"This well-written book is a splendid tribute to an artist whose reputation continues to grow."
Books of the Southwest
"...a pioneering study ...This in-depth treatment of a Texas regionalist will disabuse the general public of the notion that 1930s regionalism is confined to Benton, Curry, and Wood."
M. Sue Kendall, Ph.D., author of Rethinking Regionalism: John Steuart Curry and the Kansas Mural Controversy
As an artist, art critic, museum director, and art educator, Jerry Bywaters reshaped the Texas art world and won national recognition for Texas artists. This first full-scale biography explores his life and work in the context of twentieth-century American art, revealing Bywaters' important role in the development of regionalist painting.
Francine Carraro delves into all aspects of Bywaters' career. As an artist, Bywaters became the leader of a group of young painters known as the Dallas Nine (Alexandre Hogue, Everett Spruce, Otis Dozier, William Lester, and others) who overcame the limits of provincialism and attained national recognition in the 1930s.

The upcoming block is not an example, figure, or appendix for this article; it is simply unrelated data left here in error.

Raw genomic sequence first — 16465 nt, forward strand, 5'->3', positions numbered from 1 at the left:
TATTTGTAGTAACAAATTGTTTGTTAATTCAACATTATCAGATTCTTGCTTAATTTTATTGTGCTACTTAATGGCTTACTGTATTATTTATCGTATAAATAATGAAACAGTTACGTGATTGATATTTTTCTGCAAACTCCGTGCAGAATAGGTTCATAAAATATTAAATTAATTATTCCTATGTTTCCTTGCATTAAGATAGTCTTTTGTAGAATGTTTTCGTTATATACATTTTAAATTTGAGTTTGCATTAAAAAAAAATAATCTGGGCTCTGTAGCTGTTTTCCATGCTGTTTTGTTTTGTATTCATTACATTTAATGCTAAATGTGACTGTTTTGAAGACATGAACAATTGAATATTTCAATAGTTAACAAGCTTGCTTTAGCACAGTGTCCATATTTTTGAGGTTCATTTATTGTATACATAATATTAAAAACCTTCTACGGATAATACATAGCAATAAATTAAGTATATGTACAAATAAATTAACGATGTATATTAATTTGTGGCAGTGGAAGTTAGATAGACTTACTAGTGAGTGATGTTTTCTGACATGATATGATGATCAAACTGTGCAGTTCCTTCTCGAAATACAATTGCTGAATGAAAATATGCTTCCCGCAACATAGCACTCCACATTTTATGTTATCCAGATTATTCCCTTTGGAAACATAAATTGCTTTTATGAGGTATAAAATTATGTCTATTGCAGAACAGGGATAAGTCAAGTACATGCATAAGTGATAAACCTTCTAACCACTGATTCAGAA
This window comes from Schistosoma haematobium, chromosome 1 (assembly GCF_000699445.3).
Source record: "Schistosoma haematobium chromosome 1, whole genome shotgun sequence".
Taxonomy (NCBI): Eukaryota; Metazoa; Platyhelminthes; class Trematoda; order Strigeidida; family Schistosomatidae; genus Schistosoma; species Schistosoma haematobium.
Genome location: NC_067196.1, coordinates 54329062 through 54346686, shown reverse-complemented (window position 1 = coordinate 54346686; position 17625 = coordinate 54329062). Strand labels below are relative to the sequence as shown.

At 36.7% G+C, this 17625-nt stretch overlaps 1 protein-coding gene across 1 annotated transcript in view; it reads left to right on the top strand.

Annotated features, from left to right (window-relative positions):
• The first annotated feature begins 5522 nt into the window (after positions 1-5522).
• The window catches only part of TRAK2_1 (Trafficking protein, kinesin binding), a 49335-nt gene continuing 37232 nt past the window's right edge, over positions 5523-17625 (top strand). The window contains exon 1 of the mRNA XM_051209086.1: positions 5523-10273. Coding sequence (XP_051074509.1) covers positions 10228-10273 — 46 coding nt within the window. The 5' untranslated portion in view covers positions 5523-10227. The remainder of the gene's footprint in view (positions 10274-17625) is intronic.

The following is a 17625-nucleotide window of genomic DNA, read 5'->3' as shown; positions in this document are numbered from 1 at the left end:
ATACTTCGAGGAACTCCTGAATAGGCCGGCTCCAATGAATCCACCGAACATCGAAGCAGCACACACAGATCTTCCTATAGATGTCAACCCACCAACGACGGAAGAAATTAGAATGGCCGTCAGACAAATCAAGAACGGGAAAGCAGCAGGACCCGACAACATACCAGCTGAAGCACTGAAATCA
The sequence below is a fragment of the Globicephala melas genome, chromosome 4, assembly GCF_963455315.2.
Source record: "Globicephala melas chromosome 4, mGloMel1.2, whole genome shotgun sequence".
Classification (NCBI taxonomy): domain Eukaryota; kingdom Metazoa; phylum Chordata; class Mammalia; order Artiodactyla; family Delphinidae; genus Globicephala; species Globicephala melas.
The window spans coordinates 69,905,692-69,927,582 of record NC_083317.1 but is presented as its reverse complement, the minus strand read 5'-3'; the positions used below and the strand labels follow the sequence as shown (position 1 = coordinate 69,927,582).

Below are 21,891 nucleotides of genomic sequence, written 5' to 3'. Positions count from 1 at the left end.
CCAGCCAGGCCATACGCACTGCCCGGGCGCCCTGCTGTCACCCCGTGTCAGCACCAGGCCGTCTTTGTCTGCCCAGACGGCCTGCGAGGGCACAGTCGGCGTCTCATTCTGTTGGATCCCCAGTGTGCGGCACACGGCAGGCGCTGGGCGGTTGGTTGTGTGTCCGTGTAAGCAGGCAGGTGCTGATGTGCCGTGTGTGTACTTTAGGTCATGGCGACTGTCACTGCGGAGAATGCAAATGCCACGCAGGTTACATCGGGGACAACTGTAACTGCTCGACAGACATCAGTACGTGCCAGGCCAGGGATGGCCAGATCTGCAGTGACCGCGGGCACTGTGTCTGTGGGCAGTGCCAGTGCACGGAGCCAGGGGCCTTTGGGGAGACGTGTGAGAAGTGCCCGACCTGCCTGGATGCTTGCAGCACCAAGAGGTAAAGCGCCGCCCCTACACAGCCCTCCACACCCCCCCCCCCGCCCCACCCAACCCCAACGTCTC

As director of the Dallas Museum of Fine Arts, art critic for the Dallas Morning News, and professor of art at Southern Methodist University, Bywaters championed the arts in Texas. Carraro traces his role in professionalizing Texas art institutions and defending the right to display art considered "subversive" in the McCarthy era.
This portrait of an artist who used regional images to explore universal themes will be of interest to students of American studies, national and regional art, and twentieth-century biography.